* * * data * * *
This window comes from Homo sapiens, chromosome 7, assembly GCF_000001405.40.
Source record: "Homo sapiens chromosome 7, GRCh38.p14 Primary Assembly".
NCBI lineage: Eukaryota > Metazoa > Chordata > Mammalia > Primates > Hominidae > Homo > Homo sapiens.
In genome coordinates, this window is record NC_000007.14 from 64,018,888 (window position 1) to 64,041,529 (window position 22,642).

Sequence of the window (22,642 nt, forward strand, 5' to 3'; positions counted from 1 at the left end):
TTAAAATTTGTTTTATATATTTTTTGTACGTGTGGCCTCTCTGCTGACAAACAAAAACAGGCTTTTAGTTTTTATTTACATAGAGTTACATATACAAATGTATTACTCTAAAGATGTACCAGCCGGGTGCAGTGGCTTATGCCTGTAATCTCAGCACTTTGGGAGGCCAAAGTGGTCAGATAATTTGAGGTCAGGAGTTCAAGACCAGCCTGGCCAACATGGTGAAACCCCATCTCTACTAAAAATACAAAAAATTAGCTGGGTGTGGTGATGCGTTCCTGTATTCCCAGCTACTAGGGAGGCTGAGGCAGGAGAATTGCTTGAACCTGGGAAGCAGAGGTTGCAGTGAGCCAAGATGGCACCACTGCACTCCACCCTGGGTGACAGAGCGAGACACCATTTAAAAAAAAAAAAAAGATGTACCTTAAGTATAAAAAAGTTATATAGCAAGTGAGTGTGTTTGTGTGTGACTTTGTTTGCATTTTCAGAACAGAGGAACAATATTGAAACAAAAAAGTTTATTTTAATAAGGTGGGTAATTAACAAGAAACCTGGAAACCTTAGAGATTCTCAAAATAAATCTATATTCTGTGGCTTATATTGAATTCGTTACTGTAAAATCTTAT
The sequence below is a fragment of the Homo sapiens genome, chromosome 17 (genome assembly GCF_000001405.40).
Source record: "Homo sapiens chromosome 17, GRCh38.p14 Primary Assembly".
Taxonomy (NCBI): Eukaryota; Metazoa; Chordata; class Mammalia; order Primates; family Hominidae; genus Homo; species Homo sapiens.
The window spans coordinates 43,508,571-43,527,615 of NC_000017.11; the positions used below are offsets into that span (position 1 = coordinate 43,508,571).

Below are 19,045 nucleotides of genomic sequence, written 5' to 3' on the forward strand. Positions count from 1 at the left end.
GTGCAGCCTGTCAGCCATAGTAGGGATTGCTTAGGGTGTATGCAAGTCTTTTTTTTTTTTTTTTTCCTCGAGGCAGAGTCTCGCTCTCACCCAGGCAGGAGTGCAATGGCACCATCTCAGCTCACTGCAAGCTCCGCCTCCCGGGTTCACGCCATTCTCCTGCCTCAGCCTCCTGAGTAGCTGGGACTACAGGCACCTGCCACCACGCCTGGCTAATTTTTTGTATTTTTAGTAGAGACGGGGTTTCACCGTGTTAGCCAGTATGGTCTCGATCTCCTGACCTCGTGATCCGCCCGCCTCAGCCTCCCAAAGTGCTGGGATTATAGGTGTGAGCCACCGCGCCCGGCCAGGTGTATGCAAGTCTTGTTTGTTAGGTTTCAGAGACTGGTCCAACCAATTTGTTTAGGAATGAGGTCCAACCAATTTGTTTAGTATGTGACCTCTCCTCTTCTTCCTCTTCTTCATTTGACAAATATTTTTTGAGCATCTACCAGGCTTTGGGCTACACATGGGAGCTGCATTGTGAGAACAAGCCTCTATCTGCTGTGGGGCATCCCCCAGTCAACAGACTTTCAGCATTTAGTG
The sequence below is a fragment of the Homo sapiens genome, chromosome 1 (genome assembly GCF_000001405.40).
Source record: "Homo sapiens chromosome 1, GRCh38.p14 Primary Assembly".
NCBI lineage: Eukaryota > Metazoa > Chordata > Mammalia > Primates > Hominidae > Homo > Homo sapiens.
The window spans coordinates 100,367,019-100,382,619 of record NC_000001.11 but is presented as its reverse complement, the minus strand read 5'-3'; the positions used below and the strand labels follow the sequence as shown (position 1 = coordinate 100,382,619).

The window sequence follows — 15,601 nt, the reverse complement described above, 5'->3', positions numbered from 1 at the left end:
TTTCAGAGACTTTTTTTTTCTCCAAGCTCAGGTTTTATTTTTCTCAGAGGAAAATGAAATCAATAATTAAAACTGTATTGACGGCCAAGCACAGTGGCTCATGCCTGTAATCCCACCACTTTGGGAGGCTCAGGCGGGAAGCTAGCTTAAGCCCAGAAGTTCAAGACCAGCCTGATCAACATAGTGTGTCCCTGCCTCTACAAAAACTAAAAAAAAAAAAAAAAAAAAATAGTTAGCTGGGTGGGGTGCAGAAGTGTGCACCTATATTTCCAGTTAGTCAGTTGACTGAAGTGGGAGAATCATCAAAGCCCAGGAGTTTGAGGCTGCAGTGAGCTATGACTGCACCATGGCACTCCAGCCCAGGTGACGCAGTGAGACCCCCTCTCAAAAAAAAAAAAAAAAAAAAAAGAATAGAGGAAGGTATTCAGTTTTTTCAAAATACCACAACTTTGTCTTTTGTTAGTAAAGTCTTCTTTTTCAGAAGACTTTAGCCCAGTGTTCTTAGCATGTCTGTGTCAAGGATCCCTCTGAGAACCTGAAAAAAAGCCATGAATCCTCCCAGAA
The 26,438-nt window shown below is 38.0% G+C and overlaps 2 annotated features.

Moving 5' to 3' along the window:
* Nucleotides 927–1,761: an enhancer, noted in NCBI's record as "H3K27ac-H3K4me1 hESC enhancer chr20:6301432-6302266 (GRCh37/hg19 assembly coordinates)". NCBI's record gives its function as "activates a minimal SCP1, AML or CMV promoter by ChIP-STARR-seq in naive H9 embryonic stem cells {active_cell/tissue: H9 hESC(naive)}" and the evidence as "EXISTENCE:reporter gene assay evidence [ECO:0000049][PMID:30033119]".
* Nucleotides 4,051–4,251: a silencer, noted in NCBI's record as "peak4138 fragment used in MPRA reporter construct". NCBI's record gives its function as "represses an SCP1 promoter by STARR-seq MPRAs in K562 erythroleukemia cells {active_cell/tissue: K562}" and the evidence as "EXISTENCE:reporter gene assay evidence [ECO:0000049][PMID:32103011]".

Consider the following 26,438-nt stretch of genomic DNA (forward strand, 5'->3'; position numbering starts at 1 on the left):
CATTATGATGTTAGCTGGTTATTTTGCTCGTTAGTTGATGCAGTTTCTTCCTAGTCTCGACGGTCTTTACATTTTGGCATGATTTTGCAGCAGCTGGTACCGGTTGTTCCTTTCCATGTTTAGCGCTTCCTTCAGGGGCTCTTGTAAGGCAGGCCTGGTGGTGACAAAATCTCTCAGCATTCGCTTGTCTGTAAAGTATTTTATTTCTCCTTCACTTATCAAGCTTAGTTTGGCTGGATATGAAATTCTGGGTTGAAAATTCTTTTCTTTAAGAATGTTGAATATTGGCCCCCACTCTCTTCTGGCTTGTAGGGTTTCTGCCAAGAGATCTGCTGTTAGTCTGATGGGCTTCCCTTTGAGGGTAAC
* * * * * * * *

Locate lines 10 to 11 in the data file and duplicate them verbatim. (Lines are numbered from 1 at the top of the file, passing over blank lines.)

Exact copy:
The window spans coordinates 43,508,571-43,527,615 of NC_000017.11; the positions used below are offsets into that span (position 1 = coordinate 43,508,571).

Below are 19,045 nucleotides of genomic sequence, written 5' to 3' on the forward strand. Positions count from 1 at the left end.